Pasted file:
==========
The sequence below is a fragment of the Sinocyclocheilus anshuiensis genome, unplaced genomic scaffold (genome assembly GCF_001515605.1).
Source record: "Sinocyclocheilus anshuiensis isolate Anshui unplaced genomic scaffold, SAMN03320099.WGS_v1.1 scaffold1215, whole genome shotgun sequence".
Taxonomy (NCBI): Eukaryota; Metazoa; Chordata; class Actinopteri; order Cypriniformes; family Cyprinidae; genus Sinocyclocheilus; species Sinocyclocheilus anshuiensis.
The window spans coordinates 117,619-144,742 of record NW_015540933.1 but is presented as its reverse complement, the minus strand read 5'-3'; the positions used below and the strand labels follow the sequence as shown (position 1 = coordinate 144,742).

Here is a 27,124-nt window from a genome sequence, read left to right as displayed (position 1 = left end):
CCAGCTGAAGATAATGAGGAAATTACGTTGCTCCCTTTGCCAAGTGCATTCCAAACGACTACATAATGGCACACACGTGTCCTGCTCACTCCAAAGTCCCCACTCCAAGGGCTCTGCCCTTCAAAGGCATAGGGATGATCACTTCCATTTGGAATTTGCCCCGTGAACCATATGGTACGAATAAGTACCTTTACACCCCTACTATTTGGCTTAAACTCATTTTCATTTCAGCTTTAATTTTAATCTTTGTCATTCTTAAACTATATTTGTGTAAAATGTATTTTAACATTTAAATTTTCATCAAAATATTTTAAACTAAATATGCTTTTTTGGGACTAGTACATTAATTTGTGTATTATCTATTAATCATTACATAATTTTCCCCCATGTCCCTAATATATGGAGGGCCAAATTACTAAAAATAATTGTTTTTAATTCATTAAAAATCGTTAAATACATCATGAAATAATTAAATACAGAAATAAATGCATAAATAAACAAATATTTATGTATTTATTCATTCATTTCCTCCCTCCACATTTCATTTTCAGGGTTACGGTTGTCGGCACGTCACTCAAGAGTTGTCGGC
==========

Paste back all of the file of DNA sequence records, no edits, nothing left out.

The sequence below is a fragment of the Sinocyclocheilus anshuiensis genome, unplaced genomic scaffold (genome assembly GCF_001515605.1).
Source record: "Sinocyclocheilus anshuiensis isolate Anshui unplaced genomic scaffold, SAMN03320099.WGS_v1.1 scaffold1215, whole genome shotgun sequence".
Taxonomy (NCBI): Eukaryota; Metazoa; Chordata; class Actinopteri; order Cypriniformes; family Cyprinidae; genus Sinocyclocheilus; species Sinocyclocheilus anshuiensis.
The window spans coordinates 117,619-144,742 of record NW_015540933.1 but is presented as its reverse complement, the minus strand read 5'-3'; the positions used below and the strand labels follow the sequence as shown (position 1 = coordinate 144,742).

Here is a 27,124-nt window from a genome sequence, read left to right as displayed (position 1 = left end):
CCAGCTGAAGATAATGAGGAAATTACGTTGCTCCCTTTGCCAAGTGCATTCCAAACGACTACATAATGGCACACACGTGTCCTGCTCACTCCAAAGTCCCCACTCCAAGGGCTCTGCCCTTCAAAGGCATAGGGATGATCACTTCCATTTGGAATTTGCCCCGTGAACCATATGGTACGAATAAGTACCTTTACACCCCTACTATTTGGCTTAAACTCATTTTCATTTCAGCTTTAATTTTAATCTTTGTCATTCTTAAACTATATTTGTGTAAAATGTATTTTAACATTTAAATTTTCATCAAAATATTTTAAACTAAATATGCTTTTTTGGGACTAGTACATTAATTTGTGTATTATCTATTAATCATTACATAATTTTCCCCCATGTCCCTAATATATGGAGGGCCAAATTACTAAAAATAATTGTTTTTAATTCATTAAAAATCGTTAAATACATCATGAAATAATTAAATACAGAAATAAATGCATAAATAAACAAATATTTATGTATTTATTCATTCATTTCCTCCCTCCACATTTCATTTTCAGGGTTACGGTTGTCGGCACGTCACTCAAGAGTTGTCGGC